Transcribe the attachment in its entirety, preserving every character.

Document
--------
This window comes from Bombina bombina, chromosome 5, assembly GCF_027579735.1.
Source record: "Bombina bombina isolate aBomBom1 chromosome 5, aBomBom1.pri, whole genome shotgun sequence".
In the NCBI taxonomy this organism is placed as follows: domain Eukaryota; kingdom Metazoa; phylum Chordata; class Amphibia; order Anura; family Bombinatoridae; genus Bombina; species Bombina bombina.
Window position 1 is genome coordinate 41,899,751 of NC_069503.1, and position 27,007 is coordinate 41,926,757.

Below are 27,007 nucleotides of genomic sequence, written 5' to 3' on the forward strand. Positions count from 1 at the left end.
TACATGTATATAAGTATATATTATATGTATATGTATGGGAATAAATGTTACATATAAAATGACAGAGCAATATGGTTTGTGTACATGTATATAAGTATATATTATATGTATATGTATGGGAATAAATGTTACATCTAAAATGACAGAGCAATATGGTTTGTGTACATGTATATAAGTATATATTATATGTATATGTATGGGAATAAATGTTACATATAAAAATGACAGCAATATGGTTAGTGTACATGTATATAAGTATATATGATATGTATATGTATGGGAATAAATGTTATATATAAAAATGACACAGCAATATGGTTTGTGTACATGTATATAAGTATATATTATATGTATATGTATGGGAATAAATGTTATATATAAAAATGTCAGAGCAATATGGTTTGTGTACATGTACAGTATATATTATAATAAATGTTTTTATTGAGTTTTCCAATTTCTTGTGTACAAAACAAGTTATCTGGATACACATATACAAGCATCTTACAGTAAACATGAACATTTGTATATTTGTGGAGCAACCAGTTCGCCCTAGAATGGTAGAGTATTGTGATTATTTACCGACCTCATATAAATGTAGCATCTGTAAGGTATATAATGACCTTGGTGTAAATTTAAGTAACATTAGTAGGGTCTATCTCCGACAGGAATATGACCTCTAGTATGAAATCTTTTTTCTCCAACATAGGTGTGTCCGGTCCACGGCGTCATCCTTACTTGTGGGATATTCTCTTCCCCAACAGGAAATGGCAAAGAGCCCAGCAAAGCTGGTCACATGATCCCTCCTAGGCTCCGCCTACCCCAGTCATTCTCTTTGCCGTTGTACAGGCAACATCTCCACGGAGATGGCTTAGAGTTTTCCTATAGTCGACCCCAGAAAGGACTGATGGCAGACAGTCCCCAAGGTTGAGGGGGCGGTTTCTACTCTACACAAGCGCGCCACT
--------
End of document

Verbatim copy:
This window comes from Bombina bombina, chromosome 5, assembly GCF_027579735.1.
Source record: "Bombina bombina isolate aBomBom1 chromosome 5, aBomBom1.pri, whole genome shotgun sequence".
In the NCBI taxonomy this organism is placed as follows: domain Eukaryota; kingdom Metazoa; phylum Chordata; class Amphibia; order Anura; family Bombinatoridae; genus Bombina; species Bombina bombina.
Window position 1 is genome coordinate 41,899,751 of NC_069503.1, and position 27,007 is coordinate 41,926,757.

Below are 27,007 nucleotides of genomic sequence, written 5' to 3' on the forward strand. Positions count from 1 at the left end.
TACATGTATATAAGTATATATTATATGTATATGTATGGGAATAAATGTTACATATAAAATGACAGAGCAATATGGTTTGTGTACATGTATATAAGTATATATTATATGTATATGTATGGGAATAAATGTTACATCTAAAATGACAGAGCAATATGGTTTGTGTACATGTATATAAGTATATATTATATGTATATGTATGGGAATAAATGTTACATATAAAAATGACAGCAATATGGTTAGTGTACATGTATATAAGTATATATGATATGTATATGTATGGGAATAAATGTTATATATAAAAATGACACAGCAATATGGTTTGTGTACATGTATATAAGTATATATTATATGTATATGTATGGGAATAAATGTTATATATAAAAATGTCAGAGCAATATGGTTTGTGTACATGTACAGTATATATTATAATAAATGTTTTTATTGAGTTTTCCAATTTCTTGTGTACAAAACAAGTTATCTGGATACACATATACAAGCATCTTACAGTAAACATGAACATTTGTATATTTGTGGAGCAACCAGTTCGCCCTAGAATGGTAGAGTATTGTGATTATTTACCGACCTCATATAAATGTAGCATCTGTAAGGTATATAATGACCTTGGTGTAAATTTAAGTAACATTAGTAGGGTCTATCTCCGACAGGAATATGACCTCTAGTATGAAATCTTTTTTCTCCAACATAGGTGTGTCCGGTCCACGGCGTCATCCTTACTTGTGGGATATTCTCTTCCCCAACAGGAAATGGCAAAGAGCCCAGCAAAGCTGGTCACATGATCCCTCCTAGGCTCCGCCTACCCCAGTCATTCTCTTTGCCGTTGTACAGGCAACATCTCCACGGAGATGGCTTAGAGTTTTCCTATAGTCGACCCCAGAAAGGACTGATGGCAGACAGTCCCCAAGGTTGAGGGGGCGGTTTCTACTCTACACAAGCGCGCCACT